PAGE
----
There was the horrible crash and ensuing rivalry with Carl Edwards in 2010 at Atlanta Motor Speedway, calling Kyle Busch an ass during driver introductions at Bristol Motor Speedway in the same year. Who can forget the iconic tweet of his backstretch view following Juan Pablo Montoya’s flaming crash into a jet dryer in 2012?
My view pic.twitter.com/RWn3xMn6
— Brad Keselowski (@keselowski) February 28, 2012
Keselowski met President Barack Obama at the White House in 2013 to celebrate his title win. He won the first race of the initial elimination playoff format in 2014, then followed it with a clutch Talladega win to avoid a Round of 12 exit and separate brawls with both Matt Kenseth and Jeff Gordon. While he’s never raced in the tour, Keselowski did participate in a NTT IndyCar Series test at Road America in 2016.
The Michigander won in every season with the team after his winless 2010 campaign and made the Championship 4 twice during his Penske tenure, finishing fourth in 2017 and coming one spot short with a runner-up run in 2020.
He both created and won for his own Camping World Truck Series organization, Brad Keselowski Racing (BKR), even making an attempt at the tour’s Eldora Speedway dirt race in 2015 before shuttering the team in 2017. The program was an early home for Keselowski’s future replacement, Cindric, who scored his lone Truck Series win under the BKR banner at Canadian Tire Motorsports Park in 2016.
It’s been easy to lose sight of as it’s happened, particularly with fellow star Joey Logano rising up as a Daytona 500 winner and champion as Keselowski’s teammate over the past nine years. But Keselowski has proven himself to be among the greatest drivers in Team Penske history over his 12 seasons with the organization.
With such consistent success over the years, it would be fair to question why Keselowski or Penske would want to go their separate ways. Keselowski acknowledged how tough such a decision was in July saying that “making the decision to part ways with Team Penske to embrace a new opportunity and challenge was a difficult one, and one I did not take lightly.”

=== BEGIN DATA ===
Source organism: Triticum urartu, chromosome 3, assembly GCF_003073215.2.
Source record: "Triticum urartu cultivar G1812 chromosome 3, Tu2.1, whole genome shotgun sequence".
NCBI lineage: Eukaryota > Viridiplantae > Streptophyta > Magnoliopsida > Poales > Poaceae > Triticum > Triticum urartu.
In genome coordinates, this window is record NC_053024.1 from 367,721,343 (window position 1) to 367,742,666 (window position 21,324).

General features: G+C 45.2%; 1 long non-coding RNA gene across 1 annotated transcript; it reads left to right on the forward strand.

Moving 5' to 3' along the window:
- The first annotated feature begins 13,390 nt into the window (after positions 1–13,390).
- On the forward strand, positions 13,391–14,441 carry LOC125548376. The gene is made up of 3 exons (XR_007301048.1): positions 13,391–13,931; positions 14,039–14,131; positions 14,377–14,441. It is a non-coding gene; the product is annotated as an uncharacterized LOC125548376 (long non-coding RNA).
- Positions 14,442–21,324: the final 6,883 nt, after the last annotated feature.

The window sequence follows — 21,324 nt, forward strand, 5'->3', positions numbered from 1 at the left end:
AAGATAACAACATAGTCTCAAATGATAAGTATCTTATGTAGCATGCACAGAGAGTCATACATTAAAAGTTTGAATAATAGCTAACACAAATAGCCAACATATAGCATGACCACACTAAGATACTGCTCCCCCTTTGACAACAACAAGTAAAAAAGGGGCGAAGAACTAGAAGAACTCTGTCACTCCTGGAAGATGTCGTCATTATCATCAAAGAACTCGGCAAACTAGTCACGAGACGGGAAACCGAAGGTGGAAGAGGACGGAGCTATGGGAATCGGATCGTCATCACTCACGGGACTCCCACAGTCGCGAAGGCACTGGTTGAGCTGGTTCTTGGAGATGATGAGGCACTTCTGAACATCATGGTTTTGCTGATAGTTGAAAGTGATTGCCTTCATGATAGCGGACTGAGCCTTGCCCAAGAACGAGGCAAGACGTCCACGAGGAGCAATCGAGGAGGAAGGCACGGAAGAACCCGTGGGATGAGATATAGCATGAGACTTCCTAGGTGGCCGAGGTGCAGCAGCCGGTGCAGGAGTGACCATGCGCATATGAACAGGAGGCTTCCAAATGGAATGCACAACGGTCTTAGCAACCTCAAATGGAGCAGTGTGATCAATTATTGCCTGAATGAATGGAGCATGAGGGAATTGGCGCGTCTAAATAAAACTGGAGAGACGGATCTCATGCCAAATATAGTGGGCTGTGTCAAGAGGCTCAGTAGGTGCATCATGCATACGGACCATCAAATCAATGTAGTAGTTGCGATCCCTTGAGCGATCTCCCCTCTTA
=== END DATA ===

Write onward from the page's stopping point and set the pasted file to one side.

Just how difficult it will be remains to be seen. Keselowski is arriving at a historic winner in Roush Fenway Racing, but the company hasn’t been a consistent contender since Edwards left for Joe Gibbs Racing after the conclusion of the 2014 season.
Roush has won just two races since, both on superspeedways with Ricky Stenhouse Jr. in 2017. Ryan Newman pointed his way into the playoffs in 2019 and came within 100 yards of a Daytona 500 victory in 2020, but neither he or Chris Buescher have been able to consistently contend for wins and playoff positions.
Keselowski hopes to help play a role in turning the organization’s fortune around; first as a driver, then potentially as a key leadership figure down the road. If all goes well, this offseason’s move could be the first step in a lengthy NASCAR journey for Keselowski, lasting far beyond his driving years.
But before he goes, the 2012 champ is set for one final ride with Team Penske.
Whether you’ve loved him or loathed him, it’s an era worth remembering and appreciating as it draws to a close.
I feel incredibly blessed to be a part of something that makes saying goodbye so hard. I will forever be thankful for what we were able to accomplish together these last 12 years. It’s been an incredible ride, @Team_Penske. pic.twitter.com/SgsQ294TXR
— Brad Keselowski (@keselowski) November 3, 2021